Grass Valley (company)
|Industry||ICT - Broadcast and Media segment|
|Founded||April 7, 1959|
|Headquarters||San Francisco, California, USA|
|Key people||Tim Thorsteinson (President & CEO), Said Bacho (SVP, President Europe, Middle East, and Africa Region), Rafael Castillo (SVP, Latin America and Caribbean Region), Mitch Yantis (SVP, Global Operations & Quality), Andy Jackson (SVP, North America Region), Marcel Koutstaal (SVP & GM, Imaging Product Group), Karen Niparko (SVP, Human Resources), Bruno Pillet (SVP, Global Services), Stephen Wong (SVP, President Asia Pacific Region), Lisa Prentice (CFO)|
|Products||Cameras, Production Switchers, Routing Switchers, Media Servers, Media Storage, Editing Systems, Digital Workflow, Replay, Integrated Playout)|
|Revenue||Around half a billion dollars, 75% outside of the USA|
|Employees||1440, 60% outside of the USA|
Grass Valley is an American privately held company based in San Francisco, and originally founded in Grass Valley, California. It develops and produces technology and services for the video and broadcast industry, with a broad offering of "glass to glass" solutions for live video production, news and playout.
Grass Valley's video files architecture is called Stratus, an opened SOA software suite that manages video contents from glass (camera) to glass (television or IP connected device). It operates with direct sales and services operations around the world, and spends more than 15% of its revenue in R&D (half of its employers are development and service engineers).
Grass Valley was founded as a tiny research and development company in 1959 by Dr. Donald Hare in the small town of Grass Valley, California, in the foothills of California's Sierra Nevada range. Hare chose Grass Valley after learning about it from his friend, Charles Litton, Sr. In 1964, Grass Valley demonstrated its first video product, a Video Distribution Amplifier in a hotel room at the National Association of Broadcasters convention. By 1968, the Grass Valley Group had introduced its first vision mixer, the flagship product that helped build the company's reputation. The company merged with Tektronix in 1974, and was very successful for the next fifteen years. Then Tektronix sold its video business to a private investor, Terry Gooding of San Diego, California, who reincorporated it under the name Grass Valley Group, Inc. The sale closed on September 24, 1999.
In 2002, the French electronics giant Thomson Multimedia, now known as Technicolor SA, acquired Grass Valley Group. After coming under the ownership of Thomson, Grass Valley Group was forced to merge its product line with the existing professional and broadcast products of its new parent company, with mixed results.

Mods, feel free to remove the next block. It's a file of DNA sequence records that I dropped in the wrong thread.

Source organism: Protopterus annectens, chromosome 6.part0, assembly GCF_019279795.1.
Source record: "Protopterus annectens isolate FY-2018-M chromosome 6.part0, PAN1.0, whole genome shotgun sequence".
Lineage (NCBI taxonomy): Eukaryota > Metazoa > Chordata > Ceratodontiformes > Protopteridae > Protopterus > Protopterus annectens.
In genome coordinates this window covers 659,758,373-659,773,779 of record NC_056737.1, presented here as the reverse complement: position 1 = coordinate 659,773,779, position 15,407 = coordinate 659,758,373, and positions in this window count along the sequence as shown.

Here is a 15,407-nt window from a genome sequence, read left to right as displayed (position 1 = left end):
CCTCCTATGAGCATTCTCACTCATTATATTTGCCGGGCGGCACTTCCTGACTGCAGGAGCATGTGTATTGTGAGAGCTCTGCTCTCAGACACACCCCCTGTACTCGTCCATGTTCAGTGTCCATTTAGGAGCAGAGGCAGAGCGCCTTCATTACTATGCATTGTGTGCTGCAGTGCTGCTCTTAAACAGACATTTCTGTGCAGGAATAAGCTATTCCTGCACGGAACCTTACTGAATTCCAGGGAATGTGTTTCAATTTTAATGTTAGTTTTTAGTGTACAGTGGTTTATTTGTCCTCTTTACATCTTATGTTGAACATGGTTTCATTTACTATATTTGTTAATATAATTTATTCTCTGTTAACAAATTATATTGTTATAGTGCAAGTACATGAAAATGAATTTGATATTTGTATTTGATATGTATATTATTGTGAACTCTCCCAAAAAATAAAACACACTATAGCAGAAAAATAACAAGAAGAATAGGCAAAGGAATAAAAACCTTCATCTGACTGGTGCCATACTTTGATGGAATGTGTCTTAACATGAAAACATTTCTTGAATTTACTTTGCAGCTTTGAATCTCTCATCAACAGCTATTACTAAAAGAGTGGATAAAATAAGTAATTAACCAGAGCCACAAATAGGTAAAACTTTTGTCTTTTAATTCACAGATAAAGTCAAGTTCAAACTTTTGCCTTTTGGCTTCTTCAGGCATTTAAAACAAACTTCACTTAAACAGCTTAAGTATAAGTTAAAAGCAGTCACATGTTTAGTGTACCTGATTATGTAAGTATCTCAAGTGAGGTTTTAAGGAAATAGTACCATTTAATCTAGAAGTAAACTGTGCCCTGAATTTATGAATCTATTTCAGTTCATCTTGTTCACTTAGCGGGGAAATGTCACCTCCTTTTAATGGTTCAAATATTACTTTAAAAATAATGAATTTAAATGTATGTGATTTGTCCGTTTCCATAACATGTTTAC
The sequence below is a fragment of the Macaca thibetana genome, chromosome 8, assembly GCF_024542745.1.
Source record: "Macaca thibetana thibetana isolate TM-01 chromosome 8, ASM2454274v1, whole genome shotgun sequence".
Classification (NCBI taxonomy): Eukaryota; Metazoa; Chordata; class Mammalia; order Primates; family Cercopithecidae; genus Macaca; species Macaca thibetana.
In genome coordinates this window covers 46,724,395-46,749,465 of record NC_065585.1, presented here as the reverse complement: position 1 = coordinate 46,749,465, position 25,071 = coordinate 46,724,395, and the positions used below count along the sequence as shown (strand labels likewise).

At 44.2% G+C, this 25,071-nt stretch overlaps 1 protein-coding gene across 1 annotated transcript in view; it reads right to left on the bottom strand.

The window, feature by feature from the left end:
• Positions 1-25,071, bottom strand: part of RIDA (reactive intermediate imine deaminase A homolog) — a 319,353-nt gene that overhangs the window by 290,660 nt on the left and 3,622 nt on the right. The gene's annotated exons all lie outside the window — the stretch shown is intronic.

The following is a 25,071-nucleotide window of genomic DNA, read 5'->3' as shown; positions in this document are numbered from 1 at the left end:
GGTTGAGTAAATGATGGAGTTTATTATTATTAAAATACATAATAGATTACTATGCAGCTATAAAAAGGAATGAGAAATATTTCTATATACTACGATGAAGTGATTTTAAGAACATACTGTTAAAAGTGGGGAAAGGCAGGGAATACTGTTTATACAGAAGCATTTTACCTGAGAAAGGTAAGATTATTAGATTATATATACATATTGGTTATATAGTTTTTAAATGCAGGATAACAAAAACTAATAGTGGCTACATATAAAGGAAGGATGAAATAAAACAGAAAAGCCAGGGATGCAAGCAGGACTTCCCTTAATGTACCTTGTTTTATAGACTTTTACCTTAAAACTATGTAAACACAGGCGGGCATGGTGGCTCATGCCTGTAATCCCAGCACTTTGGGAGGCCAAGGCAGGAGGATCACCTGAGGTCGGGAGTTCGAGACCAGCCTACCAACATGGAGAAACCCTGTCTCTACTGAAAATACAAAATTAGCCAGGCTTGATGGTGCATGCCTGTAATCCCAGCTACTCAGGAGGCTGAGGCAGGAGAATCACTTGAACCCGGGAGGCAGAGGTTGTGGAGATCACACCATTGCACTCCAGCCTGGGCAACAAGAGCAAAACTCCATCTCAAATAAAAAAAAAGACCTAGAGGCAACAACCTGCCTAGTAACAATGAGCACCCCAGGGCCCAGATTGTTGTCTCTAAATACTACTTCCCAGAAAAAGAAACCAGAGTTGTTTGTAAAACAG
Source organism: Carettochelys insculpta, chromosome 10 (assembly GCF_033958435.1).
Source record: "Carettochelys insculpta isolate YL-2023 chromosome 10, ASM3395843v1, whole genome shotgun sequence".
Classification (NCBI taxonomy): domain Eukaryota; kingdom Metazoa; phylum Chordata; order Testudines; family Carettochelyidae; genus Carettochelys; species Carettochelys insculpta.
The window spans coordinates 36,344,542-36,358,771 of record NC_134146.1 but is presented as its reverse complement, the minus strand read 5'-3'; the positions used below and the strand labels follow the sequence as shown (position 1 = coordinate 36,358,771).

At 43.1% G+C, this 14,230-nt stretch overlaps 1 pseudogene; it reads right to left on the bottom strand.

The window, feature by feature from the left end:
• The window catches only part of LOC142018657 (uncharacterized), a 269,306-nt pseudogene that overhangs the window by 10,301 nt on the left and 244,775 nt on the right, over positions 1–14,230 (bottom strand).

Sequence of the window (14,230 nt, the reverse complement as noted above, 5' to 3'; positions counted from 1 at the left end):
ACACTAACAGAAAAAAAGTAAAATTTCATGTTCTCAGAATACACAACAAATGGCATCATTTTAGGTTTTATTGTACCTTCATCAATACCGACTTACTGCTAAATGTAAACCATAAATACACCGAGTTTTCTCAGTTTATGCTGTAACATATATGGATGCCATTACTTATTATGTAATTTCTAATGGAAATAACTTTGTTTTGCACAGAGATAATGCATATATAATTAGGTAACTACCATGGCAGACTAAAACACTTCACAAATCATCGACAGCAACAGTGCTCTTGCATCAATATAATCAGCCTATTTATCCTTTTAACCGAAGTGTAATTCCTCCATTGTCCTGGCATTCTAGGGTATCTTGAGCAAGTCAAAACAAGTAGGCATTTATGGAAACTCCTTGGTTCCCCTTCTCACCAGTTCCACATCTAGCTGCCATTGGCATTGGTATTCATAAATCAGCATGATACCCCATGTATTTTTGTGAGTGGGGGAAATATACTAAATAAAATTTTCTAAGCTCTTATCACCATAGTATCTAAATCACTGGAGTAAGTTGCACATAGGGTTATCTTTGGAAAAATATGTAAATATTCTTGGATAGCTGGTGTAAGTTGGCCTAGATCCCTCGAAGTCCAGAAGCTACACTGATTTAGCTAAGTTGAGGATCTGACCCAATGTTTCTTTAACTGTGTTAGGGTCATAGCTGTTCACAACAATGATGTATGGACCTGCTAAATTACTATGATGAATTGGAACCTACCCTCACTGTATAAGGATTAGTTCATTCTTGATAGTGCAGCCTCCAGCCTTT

After the financial crisis of 2008, Thomson became upside-down in its financial covenants and was forced by its creditors to divest itself of Grass Valley and other manufacturing entities. On January 29, 2009, Thomson announced that they were putting the Grass Valley division up for sale.
In 2010, the Grass Valley business unit, not including the head-end and transmission businesses, was acquired by private equity firm Francisco Partners and resumed operating as an independent company on January 1, 2011. The company announced in August 2013 it would move its headquarters to Hillsboro, Oregon, later that year to an existing office.
The company offers six families of products: cameras, production switchers, routing switchers, media servers and storage (including replay), editing systems, and integrated playout. The company primarily serves three market segments: live production (live studio and outside broadcast production), news (news production), and playout (content management, playout, and publishing).
Grass Valley has sales, services and engineering centres throughout the world, grouped in four regions, and led by a regional SVP: North America (Andy Jackson), LATAM (Rafael Castillo) EMEA (Said Bacho) and APAC (Stephen Wong)
Americas: San Francisco (HQ), Portland, Nevada City, Miami, São Paulo, Burbank, Atlanta, New York, Boston, Salt Lake City.
EMEA: London (HQ), Breda/Apeldoorn, Paris, Frankfurt, Milan, Madrid, Brussells, Stockholm, Dubai, Moscow, Istanbul.
APAC: Singapore (HQ), Tokyo, Kobe, Kuala Lumpur, Beijing, Shanghai, Hong Kong, Delhi, Sydney, Melbourne.
Competitors also in the half a billion scale are Sony, Avid, Harris; together with Grass Valley representing around 40% of the supply side of the market. A myriad of smaller niche vendors also compete as the market, which remains very fragmented awaiting a logical wave of consolidations as the industry fast transforms itself from aerial broadcast to video over IP.
- by James E. O'Neal (November 15, 2006). "Grass Valley: From the Movies to the Movies". tvtechnology.com. Retrieved 2007-11-09.
- Thomson History Timeline: 1990-2003, Retrieved on 2009-08-23
- "Thomson to Sell Grass Valley". TV Technology. january 29, 2009. Retrieved 2011-10-27.
- "Francisco Partners Completes Acquisition of Grass Valley". tvtechnology.com. January 3, 2011. Retrieved 2011-01-03.
- Rogoway, Mike (August 29, 2013). "Grass Valley, a video technology company with roots at Tektronix, moves HQ from San Francisco to Hillsboro". The Oregonian. Retrieved 30 August 2013.
- Grass Valley's Website
- Grass Valley on Facebook
- Grass Valley on Twitter
- Grass Valley on YouTube
- Grass Valley on LinkedIn
- K2 Developer's Guide
- 2002. "Share the News Three New Systems from Grass Valley Group Are Intended to Facilitate Work Flow". Broadcasting & Cable. 132: 35.
- 2001. "Equipment Purchase — French Manufacturer Thomson Multimedia Acquires Grass Valley Group". Broadcasting & Cable. 131: 12.